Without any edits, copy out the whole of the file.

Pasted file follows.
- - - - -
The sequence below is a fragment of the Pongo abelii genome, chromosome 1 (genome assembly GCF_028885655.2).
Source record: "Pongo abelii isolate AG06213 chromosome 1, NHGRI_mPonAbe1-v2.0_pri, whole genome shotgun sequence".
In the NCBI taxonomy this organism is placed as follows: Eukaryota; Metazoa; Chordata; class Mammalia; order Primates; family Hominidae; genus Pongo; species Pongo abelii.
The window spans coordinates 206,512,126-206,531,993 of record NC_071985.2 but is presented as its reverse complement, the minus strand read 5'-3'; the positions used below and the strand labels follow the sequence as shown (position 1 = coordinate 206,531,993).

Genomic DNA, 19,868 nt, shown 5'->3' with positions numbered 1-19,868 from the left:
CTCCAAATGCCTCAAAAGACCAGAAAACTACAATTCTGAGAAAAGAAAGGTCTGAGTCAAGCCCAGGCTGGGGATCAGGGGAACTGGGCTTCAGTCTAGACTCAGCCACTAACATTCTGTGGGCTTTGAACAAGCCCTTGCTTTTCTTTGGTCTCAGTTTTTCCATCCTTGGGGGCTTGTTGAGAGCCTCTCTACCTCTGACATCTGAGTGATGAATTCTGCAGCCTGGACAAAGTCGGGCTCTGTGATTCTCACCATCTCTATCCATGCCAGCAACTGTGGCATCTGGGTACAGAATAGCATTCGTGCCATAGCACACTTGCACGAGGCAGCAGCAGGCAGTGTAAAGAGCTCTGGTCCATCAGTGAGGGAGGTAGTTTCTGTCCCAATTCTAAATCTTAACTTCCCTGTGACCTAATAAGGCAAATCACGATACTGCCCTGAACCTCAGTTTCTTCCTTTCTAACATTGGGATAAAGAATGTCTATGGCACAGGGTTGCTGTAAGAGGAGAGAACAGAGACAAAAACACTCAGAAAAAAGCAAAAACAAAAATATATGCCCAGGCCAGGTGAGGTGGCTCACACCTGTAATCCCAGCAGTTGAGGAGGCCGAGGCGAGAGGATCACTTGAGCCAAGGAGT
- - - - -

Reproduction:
The sequence below is a fragment of the Pongo abelii genome, chromosome 1 (genome assembly GCF_028885655.2).
Source record: "Pongo abelii isolate AG06213 chromosome 1, NHGRI_mPonAbe1-v2.0_pri, whole genome shotgun sequence".
In the NCBI taxonomy this organism is placed as follows: Eukaryota; Metazoa; Chordata; class Mammalia; order Primates; family Hominidae; genus Pongo; species Pongo abelii.
The window spans coordinates 206,512,126-206,531,993 of record NC_071985.2 but is presented as its reverse complement, the minus strand read 5'-3'; the positions used below and the strand labels follow the sequence as shown (position 1 = coordinate 206,531,993).

Genomic DNA, 19,868 nt, shown 5'->3' with positions numbered 1-19,868 from the left:
CTCCAAATGCCTCAAAAGACCAGAAAACTACAATTCTGAGAAAAGAAAGGTCTGAGTCAAGCCCAGGCTGGGGATCAGGGGAACTGGGCTTCAGTCTAGACTCAGCCACTAACATTCTGTGGGCTTTGAACAAGCCCTTGCTTTTCTTTGGTCTCAGTTTTTCCATCCTTGGGGGCTTGTTGAGAGCCTCTCTACCTCTGACATCTGAGTGATGAATTCTGCAGCCTGGACAAAGTCGGGCTCTGTGATTCTCACCATCTCTATCCATGCCAGCAACTGTGGCATCTGGGTACAGAATAGCATTCGTGCCATAGCACACTTGCACGAGGCAGCAGCAGGCAGTGTAAAGAGCTCTGGTCCATCAGTGAGGGAGGTAGTTTCTGTCCCAATTCTAAATCTTAACTTCCCTGTGACCTAATAAGGCAAATCACGATACTGCCCTGAACCTCAGTTTCTTCCTTTCTAACATTGGGATAAAGAATGTCTATGGCACAGGGTTGCTGTAAGAGGAGAGAACAGAGACAAAAACACTCAGAAAAAAGCAAAAACAAAAATATATGCCCAGGCCAGGTGAGGTGGCTCACACCTGTAATCCCAGCAGTTGAGGAGGCCGAGGCGAGAGGATCACTTGAGCCAAGGAGT